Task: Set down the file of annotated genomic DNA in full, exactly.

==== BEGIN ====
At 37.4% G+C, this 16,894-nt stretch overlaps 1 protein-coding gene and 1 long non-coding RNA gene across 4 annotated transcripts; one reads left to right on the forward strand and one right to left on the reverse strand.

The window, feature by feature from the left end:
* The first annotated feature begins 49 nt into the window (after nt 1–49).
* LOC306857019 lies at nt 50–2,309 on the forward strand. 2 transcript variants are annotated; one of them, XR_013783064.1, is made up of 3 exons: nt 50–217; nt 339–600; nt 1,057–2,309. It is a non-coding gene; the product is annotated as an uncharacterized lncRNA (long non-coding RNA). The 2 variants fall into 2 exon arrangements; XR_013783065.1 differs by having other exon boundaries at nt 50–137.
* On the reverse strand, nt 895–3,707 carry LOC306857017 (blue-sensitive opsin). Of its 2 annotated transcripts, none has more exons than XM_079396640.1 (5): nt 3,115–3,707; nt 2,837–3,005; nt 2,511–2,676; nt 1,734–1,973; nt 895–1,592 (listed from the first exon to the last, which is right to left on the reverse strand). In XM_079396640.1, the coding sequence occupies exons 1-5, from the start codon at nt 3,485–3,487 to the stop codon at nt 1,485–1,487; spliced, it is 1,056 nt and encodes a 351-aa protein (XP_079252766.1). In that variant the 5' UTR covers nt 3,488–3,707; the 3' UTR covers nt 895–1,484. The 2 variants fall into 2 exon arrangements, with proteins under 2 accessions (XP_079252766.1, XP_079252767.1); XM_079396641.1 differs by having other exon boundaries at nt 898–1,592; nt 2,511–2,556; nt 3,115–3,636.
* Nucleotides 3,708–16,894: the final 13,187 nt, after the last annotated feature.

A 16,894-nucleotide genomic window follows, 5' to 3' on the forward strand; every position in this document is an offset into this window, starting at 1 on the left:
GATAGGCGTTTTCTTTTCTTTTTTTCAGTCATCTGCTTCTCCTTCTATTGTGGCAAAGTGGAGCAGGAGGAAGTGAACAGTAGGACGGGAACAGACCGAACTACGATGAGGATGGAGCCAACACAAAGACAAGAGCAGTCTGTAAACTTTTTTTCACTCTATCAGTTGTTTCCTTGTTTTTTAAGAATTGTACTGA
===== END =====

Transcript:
At 37.4% G+C, this 16,894-nt stretch overlaps 1 protein-coding gene and 1 long non-coding RNA gene across 4 annotated transcripts; one reads left to right on the forward strand and one right to left on the reverse strand.

The window, feature by feature from the left end:
* The first annotated feature begins 49 nt into the window (after nt 1–49).
* LOC306857019 lies at nt 50–2,309 on the forward strand. 2 transcript variants are annotated; one of them, XR_013783064.1, is made up of 3 exons: nt 50–217; nt 339–600; nt 1,057–2,309. It is a non-coding gene; the product is annotated as an uncharacterized lncRNA (long non-coding RNA). The 2 variants fall into 2 exon arrangements; XR_013783065.1 differs by having other exon boundaries at nt 50–137.
* On the reverse strand, nt 895–3,707 carry LOC306857017 (blue-sensitive opsin). Of its 2 annotated transcripts, none has more exons than XM_079396640.1 (5): nt 3,115–3,707; nt 2,837–3,005; nt 2,511–2,676; nt 1,734–1,973; nt 895–1,592 (listed from the first exon to the last, which is right to left on the reverse strand). In XM_079396640.1, the coding sequence occupies exons 1-5, from the start codon at nt 3,485–3,487 to the stop codon at nt 1,485–1,487; spliced, it is 1,056 nt and encodes a 351-aa protein (XP_079252766.1). In that variant the 5' UTR covers nt 3,488–3,707; the 3' UTR covers nt 895–1,484. The 2 variants fall into 2 exon arrangements, with proteins under 2 accessions (XP_079252766.1, XP_079252767.1); XM_079396641.1 differs by having other exon boundaries at nt 898–1,592; nt 2,511–2,556; nt 3,115–3,636.
* Nucleotides 3,708–16,894: the final 13,187 nt, after the last annotated feature.

A 16,894-nucleotide genomic window follows, 5' to 3' on the forward strand; every position in this document is an offset into this window, starting at 1 on the left:
GATAGGCGTTTTCTTTTCTTTTTTTCAGTCATCTGCTTCTCCTTCTATTGTGGCAAAGTGGAGCAGGAGGAAGTGAACAGTAGGACGGGAACAGACCGAACTACGATGAGGATGGAGCCAACACAAAGACAAGAGCAGTCTGTAAACTTTTTTTCACTCTATCAGTTGTTTCCTTGTTTTTTAAGAATTGTACTGA